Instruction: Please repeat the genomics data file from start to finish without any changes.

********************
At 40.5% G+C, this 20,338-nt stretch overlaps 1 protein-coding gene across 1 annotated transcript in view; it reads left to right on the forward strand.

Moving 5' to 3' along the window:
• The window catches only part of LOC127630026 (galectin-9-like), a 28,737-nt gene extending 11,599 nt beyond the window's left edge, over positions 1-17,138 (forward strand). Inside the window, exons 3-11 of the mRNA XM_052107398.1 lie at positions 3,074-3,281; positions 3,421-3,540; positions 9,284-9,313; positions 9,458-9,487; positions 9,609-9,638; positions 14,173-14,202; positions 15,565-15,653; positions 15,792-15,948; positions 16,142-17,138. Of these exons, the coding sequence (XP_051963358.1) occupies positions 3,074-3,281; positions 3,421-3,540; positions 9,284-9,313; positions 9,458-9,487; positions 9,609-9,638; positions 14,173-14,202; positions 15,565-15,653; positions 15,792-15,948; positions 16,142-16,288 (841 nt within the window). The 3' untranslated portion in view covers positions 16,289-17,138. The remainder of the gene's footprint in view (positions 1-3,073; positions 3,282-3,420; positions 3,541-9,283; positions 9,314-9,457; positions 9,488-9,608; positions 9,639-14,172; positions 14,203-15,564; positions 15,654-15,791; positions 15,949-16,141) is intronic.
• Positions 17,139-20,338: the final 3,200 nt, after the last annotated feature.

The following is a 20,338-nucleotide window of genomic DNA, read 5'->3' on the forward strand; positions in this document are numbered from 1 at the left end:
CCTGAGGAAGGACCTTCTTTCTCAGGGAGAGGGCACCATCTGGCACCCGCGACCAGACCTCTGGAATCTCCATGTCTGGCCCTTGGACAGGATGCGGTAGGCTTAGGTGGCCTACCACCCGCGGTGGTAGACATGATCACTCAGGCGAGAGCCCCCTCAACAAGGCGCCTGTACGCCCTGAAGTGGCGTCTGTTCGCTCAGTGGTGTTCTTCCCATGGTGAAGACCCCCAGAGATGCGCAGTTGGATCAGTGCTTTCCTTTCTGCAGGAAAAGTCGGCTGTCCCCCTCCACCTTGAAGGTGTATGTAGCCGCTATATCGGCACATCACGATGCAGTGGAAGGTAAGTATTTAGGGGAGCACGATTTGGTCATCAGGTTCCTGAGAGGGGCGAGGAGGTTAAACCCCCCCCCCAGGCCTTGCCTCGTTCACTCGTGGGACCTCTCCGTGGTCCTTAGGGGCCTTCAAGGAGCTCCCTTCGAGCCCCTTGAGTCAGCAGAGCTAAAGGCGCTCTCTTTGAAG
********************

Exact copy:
At 40.5% G+C, this 20,338-nt stretch overlaps 1 protein-coding gene across 1 annotated transcript in view; it reads left to right on the forward strand.

Moving 5' to 3' along the window:
• The window catches only part of LOC127630026 (galectin-9-like), a 28,737-nt gene extending 11,599 nt beyond the window's left edge, over positions 1-17,138 (forward strand). Inside the window, exons 3-11 of the mRNA XM_052107398.1 lie at positions 3,074-3,281; positions 3,421-3,540; positions 9,284-9,313; positions 9,458-9,487; positions 9,609-9,638; positions 14,173-14,202; positions 15,565-15,653; positions 15,792-15,948; positions 16,142-17,138. Of these exons, the coding sequence (XP_051963358.1) occupies positions 3,074-3,281; positions 3,421-3,540; positions 9,284-9,313; positions 9,458-9,487; positions 9,609-9,638; positions 14,173-14,202; positions 15,565-15,653; positions 15,792-15,948; positions 16,142-16,288 (841 nt within the window). The 3' untranslated portion in view covers positions 16,289-17,138. The remainder of the gene's footprint in view (positions 1-3,073; positions 3,282-3,420; positions 3,541-9,283; positions 9,314-9,457; positions 9,488-9,608; positions 9,639-14,172; positions 14,203-15,564; positions 15,654-15,791; positions 15,949-16,141) is intronic.
• Positions 17,139-20,338: the final 3,200 nt, after the last annotated feature.

The following is a 20,338-nucleotide window of genomic DNA, read 5'->3' on the forward strand; positions in this document are numbered from 1 at the left end:
CCTGAGGAAGGACCTTCTTTCTCAGGGAGAGGGCACCATCTGGCACCCGCGACCAGACCTCTGGAATCTCCATGTCTGGCCCTTGGACAGGATGCGGTAGGCTTAGGTGGCCTACCACCCGCGGTGGTAGACATGATCACTCAGGCGAGAGCCCCCTCAACAAGGCGCCTGTACGCCCTGAAGTGGCGTCTGTTCGCTCAGTGGTGTTCTTCCCATGGTGAAGACCCCCAGAGATGCGCAGTTGGATCAGTGCTTTCCTTTCTGCAGGAAAAGTCGGCTGTCCCCCTCCACCTTGAAGGTGTATGTAGCCGCTATATCGGCACATCACGATGCAGTGGAAGGTAAGTATTTAGGGGAGCACGATTTGGTCATCAGGTTCCTGAGAGGGGCGAGGAGGTTAAACCCCCCCCCCAGGCCTTGCCTCGTTCACTCGTGGGACCTCTCCGTGGTCCTTAGGGGCCTTCAAGGAGCTCCCTTCGAGCCCCTTGAGTCAGCAGAGCTAAAGGCGCTCTCTTTGAAG